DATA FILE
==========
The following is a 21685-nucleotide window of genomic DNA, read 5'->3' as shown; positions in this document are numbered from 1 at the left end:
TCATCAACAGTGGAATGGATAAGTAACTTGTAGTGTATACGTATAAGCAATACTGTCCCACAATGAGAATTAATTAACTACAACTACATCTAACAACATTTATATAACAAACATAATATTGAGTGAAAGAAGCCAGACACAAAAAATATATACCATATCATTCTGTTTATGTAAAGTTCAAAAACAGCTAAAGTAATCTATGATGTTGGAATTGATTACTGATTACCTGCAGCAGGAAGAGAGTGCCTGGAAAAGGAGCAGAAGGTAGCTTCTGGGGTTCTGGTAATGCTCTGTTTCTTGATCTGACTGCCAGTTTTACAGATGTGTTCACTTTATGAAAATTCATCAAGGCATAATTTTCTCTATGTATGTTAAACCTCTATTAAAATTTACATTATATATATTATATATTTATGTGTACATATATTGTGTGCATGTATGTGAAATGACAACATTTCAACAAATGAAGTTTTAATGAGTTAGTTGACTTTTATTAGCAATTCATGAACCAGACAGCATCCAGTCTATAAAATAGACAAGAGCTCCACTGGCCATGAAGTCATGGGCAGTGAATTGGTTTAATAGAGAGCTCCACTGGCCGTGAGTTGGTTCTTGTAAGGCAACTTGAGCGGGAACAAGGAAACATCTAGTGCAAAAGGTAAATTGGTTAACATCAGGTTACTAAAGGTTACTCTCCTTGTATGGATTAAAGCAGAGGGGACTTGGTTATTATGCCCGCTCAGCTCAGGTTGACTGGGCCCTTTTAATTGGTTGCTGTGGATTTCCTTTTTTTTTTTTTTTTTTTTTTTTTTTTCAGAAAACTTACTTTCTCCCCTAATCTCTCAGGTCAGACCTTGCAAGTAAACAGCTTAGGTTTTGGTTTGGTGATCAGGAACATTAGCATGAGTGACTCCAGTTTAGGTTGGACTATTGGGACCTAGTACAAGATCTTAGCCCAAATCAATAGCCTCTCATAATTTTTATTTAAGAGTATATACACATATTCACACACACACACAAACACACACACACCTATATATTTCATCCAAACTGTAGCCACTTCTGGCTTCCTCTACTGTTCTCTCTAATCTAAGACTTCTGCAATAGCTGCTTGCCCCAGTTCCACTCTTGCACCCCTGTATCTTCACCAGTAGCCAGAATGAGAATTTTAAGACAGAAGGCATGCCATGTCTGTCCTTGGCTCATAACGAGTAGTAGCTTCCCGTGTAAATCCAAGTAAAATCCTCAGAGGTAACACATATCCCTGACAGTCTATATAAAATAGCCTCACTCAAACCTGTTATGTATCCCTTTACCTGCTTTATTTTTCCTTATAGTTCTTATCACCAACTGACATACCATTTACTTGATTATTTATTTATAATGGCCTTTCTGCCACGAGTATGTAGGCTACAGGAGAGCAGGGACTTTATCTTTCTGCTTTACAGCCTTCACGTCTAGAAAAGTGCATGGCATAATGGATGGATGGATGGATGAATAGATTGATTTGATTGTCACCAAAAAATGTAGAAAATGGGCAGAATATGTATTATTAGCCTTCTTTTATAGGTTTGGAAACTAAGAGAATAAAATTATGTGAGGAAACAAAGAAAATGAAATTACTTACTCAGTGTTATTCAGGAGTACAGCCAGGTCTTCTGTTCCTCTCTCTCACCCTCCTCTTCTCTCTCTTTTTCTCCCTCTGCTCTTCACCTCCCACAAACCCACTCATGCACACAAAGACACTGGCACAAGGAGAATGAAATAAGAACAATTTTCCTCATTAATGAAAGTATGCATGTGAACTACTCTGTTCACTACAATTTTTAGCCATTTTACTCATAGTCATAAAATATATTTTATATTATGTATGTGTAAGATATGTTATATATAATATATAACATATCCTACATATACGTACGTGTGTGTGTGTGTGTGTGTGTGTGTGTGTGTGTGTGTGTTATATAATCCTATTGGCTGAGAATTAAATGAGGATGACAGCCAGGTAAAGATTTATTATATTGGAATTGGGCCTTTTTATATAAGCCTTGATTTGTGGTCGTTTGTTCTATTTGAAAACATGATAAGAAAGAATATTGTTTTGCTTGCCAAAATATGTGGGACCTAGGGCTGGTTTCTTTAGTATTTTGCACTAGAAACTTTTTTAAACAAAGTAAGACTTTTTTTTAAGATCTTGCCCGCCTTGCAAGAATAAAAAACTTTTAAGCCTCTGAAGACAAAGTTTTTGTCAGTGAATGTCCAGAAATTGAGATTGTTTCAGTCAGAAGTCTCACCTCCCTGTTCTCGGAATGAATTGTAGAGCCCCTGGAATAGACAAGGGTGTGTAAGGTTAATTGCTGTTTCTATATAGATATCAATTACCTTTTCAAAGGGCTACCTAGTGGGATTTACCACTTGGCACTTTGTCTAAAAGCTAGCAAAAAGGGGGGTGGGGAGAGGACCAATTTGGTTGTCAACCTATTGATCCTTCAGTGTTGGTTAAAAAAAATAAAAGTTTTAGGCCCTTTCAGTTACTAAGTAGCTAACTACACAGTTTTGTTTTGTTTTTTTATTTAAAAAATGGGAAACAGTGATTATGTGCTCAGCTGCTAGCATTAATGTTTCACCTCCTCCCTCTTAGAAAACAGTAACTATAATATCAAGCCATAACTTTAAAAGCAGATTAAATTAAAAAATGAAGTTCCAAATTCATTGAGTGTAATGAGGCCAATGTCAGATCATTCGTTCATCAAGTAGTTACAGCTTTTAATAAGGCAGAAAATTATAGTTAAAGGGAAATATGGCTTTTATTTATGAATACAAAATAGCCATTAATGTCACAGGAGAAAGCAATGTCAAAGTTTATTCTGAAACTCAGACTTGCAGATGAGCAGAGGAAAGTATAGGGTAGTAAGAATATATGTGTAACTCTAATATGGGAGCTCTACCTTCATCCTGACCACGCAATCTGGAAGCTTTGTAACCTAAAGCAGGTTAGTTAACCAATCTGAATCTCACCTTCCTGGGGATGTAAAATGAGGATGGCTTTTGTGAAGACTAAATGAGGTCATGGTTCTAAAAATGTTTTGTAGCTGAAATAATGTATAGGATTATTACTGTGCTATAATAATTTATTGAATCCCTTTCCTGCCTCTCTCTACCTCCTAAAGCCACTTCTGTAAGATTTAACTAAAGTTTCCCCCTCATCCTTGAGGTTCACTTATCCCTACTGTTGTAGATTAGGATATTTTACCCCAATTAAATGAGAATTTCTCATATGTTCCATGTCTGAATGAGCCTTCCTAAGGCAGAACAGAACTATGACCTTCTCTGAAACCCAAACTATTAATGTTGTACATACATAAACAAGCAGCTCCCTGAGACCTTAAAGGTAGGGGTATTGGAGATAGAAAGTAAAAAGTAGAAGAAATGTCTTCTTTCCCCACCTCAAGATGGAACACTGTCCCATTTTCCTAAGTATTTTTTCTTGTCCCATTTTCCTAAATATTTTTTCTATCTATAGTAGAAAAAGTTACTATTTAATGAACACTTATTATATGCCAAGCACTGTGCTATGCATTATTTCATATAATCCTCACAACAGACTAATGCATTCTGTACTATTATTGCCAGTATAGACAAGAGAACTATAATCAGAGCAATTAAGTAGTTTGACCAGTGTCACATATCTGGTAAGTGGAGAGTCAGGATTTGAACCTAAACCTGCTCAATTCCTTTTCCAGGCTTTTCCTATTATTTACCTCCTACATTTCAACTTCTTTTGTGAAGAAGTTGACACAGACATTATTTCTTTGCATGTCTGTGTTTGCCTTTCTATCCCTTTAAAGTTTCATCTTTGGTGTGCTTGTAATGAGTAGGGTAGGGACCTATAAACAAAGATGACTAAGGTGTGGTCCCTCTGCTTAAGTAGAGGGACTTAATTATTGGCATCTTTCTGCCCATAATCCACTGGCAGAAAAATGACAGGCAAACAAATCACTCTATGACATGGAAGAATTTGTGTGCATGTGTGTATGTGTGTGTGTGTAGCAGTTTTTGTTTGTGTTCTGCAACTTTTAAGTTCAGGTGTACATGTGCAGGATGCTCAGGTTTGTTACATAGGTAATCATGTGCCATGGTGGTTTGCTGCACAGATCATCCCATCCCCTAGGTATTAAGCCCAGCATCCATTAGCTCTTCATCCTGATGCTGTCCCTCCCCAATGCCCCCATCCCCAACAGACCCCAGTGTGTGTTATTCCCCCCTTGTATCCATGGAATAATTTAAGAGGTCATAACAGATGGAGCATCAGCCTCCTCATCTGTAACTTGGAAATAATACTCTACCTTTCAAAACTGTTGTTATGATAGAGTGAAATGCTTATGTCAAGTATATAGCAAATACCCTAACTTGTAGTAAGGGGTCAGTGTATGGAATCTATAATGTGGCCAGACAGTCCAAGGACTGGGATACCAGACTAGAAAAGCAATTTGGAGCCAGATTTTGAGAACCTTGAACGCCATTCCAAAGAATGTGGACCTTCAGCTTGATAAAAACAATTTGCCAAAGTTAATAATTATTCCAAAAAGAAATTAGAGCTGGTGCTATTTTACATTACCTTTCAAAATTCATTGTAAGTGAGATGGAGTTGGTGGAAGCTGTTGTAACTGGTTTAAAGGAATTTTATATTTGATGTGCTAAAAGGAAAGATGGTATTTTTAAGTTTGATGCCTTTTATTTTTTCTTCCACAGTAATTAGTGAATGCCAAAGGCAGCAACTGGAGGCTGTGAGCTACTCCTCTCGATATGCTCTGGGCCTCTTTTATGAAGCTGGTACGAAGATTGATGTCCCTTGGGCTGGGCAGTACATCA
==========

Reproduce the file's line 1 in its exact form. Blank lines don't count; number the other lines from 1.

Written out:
The following is a 21685-nucleotide window of genomic DNA, read 5'->3' as shown; positions in this document are numbered from 1 at the left end: